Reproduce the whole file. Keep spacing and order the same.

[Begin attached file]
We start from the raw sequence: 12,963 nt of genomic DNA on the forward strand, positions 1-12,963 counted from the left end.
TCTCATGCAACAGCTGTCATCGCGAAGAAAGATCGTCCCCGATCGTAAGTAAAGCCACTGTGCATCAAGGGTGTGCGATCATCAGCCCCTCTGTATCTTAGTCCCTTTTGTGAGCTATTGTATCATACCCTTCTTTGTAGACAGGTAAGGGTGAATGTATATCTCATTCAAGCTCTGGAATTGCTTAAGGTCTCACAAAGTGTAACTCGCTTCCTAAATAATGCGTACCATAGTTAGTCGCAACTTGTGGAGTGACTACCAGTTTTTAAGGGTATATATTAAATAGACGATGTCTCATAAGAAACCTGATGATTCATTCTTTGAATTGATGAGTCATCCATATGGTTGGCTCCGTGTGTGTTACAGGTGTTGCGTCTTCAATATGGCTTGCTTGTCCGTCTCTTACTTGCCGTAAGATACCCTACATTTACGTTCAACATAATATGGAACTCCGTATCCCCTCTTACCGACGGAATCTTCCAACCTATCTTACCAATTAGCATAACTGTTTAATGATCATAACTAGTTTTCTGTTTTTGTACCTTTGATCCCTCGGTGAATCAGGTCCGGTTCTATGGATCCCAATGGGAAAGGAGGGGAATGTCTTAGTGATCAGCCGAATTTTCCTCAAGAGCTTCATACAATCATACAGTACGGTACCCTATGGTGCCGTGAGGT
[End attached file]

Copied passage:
We start from the raw sequence: 12,963 nt of genomic DNA on the forward strand, positions 1-12,963 counted from the left end.
TCTCATGCAACAGCTGTCATCGCGAAGAAAGATCGTCCCCGATCGTAAGTAAAGCCACTGTGCATCAAGGGTGTGCGATCATCAGCCCCTCTGTATCTTAGTCCCTTTTGTGAGCTATTGTATCATACCCTTCTTTGTAGACAGGTAAGGGTGAATGTATATCTCATTCAAGCTCTGGAATTGCTTAAGGTCTCACAAAGTGTAACTCGCTTCCTAAATAATGCGTACCATAGTTAGTCGCAACTTGTGGAGTGACTACCAGTTTTTAAGGGTATATATTAAATAGACGATGTCTCATAAGAAACCTGATGATTCATTCTTTGAATTGATGAGTCATCCATATGGTTGGCTCCGTGTGTGTTACAGGTGTTGCGTCTTCAATATGGCTTGCTTGTCCGTCTCTTACTTGCCGTAAGATACCCTACATTTACGTTCAACATAATATGGAACTCCGTATCCCCTCTTACCGACGGAATCTTCCAACCTATCTTACCAATTAGCATAACTGTTTAATGATCATAACTAGTTTTCTGTTTTTGTACCTTTGATCCCTCGGTGAATCAGGTCCGGTTCTATGGATCCCAATGGGAAAGGAGGGGAATGTCTTAGTGATCAGCCGAATTTTCCTCAAGAGCTTCATACAATCATACAGTACGGTACCCTATGGTGCCGTGAGGT